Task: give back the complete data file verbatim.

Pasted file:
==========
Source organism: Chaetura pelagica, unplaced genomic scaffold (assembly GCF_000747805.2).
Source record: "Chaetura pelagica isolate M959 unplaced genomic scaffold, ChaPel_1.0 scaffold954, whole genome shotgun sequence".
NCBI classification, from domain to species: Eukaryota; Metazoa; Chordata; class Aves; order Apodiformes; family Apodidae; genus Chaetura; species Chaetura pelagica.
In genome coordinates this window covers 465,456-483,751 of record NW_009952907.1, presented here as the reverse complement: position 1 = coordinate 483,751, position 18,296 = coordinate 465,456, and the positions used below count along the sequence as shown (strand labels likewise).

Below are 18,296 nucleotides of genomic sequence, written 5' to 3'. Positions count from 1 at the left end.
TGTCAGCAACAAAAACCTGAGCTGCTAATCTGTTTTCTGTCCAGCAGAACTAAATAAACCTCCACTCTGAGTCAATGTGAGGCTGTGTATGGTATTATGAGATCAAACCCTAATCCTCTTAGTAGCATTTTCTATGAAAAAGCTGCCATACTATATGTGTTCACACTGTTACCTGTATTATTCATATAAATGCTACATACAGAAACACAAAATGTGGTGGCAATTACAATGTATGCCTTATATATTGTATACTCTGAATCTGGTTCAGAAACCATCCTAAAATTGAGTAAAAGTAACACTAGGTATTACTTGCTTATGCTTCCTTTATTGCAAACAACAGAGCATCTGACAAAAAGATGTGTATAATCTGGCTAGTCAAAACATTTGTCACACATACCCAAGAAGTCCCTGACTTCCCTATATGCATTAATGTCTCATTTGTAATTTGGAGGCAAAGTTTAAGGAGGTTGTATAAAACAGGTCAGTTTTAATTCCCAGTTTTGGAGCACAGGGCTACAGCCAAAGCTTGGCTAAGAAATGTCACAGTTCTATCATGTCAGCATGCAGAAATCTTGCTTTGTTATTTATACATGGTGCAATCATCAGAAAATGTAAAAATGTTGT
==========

Source organism: Chaetura pelagica, unplaced genomic scaffold (assembly GCF_000747805.2).
Source record: "Chaetura pelagica isolate M959 unplaced genomic scaffold, ChaPel_1.0 scaffold954, whole genome shotgun sequence".
NCBI classification, from domain to species: Eukaryota; Metazoa; Chordata; class Aves; order Apodiformes; family Apodidae; genus Chaetura; species Chaetura pelagica.
In genome coordinates this window covers 465,456-483,751 of record NW_009952907.1, presented here as the reverse complement: position 1 = coordinate 483,751, position 18,296 = coordinate 465,456, and the positions used below count along the sequence as shown (strand labels likewise).

Below are 18,296 nucleotides of genomic sequence, written 5' to 3'. Positions count from 1 at the left end.
TGTCAGCAACAAAAACCTGAGCTGCTAATCTGTTTTCTGTCCAGCAGAACTAAATAAACCTCCACTCTGAGTCAATGTGAGGCTGTGTATGGTATTATGAGATCAAACCCTAATCCTCTTAGTAGCATTTTCTATGAAAAAGCTGCCATACTATATGTGTTCACACTGTTACCTGTATTATTCATATAAATGCTACATACAGAAACACAAAATGTGGTGGCAATTACAATGTATGCCTTATATATTGTATACTCTGAATCTGGTTCAGAAACCATCCTAAAATTGAGTAAAAGTAACACTAGGTATTACTTGCTTATGCTTCCTTTATTGCAAACAACAGAGCATCTGACAAAAAGATGTGTATAATCTGGCTAGTCAAAACATTTGTCACACATACCCAAGAAGTCCCTGACTTCCCTATATGCATTAATGTCTCATTTGTAATTTGGAGGCAAAGTTTAAGGAGGTTGTATAAAACAGGTCAGTTTTAATTCCCAGTTTTGGAGCACAGGGCTACAGCCAAAGCTTGGCTAAGAAATGTCACAGTTCTATCATGTCAGCATGCAGAAATCTTGCTTTGTTATTTATACATGGTGCAATCATCAGAAAATGTAAAAATGTTGT